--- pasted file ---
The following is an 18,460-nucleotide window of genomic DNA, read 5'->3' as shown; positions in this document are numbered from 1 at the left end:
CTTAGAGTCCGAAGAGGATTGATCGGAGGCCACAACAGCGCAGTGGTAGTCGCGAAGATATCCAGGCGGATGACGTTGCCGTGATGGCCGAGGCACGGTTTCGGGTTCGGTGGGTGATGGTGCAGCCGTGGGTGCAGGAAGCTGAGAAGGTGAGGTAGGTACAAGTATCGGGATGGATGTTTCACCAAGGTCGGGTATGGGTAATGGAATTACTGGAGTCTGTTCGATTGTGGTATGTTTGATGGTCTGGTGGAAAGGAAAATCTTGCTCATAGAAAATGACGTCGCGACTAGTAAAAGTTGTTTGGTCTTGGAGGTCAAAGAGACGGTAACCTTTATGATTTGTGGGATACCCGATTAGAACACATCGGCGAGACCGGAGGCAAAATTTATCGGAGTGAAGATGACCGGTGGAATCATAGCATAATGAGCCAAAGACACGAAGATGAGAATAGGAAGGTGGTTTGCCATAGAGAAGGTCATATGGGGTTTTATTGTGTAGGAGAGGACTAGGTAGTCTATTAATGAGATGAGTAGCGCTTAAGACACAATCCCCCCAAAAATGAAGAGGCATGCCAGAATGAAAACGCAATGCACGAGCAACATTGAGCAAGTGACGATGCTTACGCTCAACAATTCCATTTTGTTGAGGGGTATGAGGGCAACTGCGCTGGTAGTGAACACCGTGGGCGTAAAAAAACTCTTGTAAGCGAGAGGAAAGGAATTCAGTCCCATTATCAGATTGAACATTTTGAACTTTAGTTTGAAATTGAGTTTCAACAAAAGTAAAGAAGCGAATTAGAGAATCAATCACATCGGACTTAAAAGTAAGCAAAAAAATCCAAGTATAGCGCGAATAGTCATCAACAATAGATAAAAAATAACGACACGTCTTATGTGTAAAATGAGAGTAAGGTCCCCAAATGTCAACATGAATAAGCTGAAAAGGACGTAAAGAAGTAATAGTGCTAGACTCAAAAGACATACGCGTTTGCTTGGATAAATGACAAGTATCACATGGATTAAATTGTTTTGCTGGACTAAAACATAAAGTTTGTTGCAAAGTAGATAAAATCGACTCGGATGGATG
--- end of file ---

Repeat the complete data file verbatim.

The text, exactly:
The following is an 18,460-nucleotide window of genomic DNA, read 5'->3' as shown; positions in this document are numbered from 1 at the left end:
CTTAGAGTCCGAAGAGGATTGATCGGAGGCCACAACAGCGCAGTGGTAGTCGCGAAGATATCCAGGCGGATGACGTTGCCGTGATGGCCGAGGCACGGTTTCGGGTTCGGTGGGTGATGGTGCAGCCGTGGGTGCAGGAAGCTGAGAAGGTGAGGTAGGTACAAGTATCGGGATGGATGTTTCACCAAGGTCGGGTATGGGTAATGGAATTACTGGAGTCTGTTCGATTGTGGTATGTTTGATGGTCTGGTGGAAAGGAAAATCTTGCTCATAGAAAATGACGTCGCGACTAGTAAAAGTTGTTTGGTCTTGGAGGTCAAAGAGACGGTAACCTTTATGATTTGTGGGATACCCGATTAGAACACATCGGCGAGACCGGAGGCAAAATTTATCGGAGTGAAGATGACCGGTGGAATCATAGCATAATGAGCCAAAGACACGAAGATGAGAATAGGAAGGTGGTTTGCCATAGAGAAGGTCATATGGGGTTTTATTGTGTAGGAGAGGACTAGGTAGTCTATTAATGAGATGAGTAGCGCTTAAGACACAATCCCCCCAAAAATGAAGAGGCATGCCAGAATGAAAACGCAATGCACGAGCAACATTGAGCAAGTGACGATGCTTACGCTCAACAATTCCATTTTGTTGAGGGGTATGAGGGCAACTGCGCTGGTAGTGAACACCGTGGGCGTAAAAAAACTCTTGTAAGCGAGAGGAAAGGAATTCAGTCCCATTATCAGATTGAACATTTTGAACTTTAGTTTGAAATTGAGTTTCAACAAAAGTAAAGAAGCGAATTAGAGAATCAATCACATCGGACTTAAAAGTAAGCAAAAAAATCCAAGTATAGCGCGAATAGTCATCAACAATAGATAAAAAATAACGACACGTCTTATGTGTAAAATGAGAGTAAGGTCCCCAAATGTCAACATGAATAAGCTGAAAAGGACGTAAAGAAGTAATAGTGCTAGACTCAAAAGACATACGCGTTTGCTTGGATAAATGACAAGTATCACATGGATTAAATTGTTTTGCTGGACTAAAACATAAAGTTTGTTGCAAAGTAGATAAAATCGACTCGGATGGATG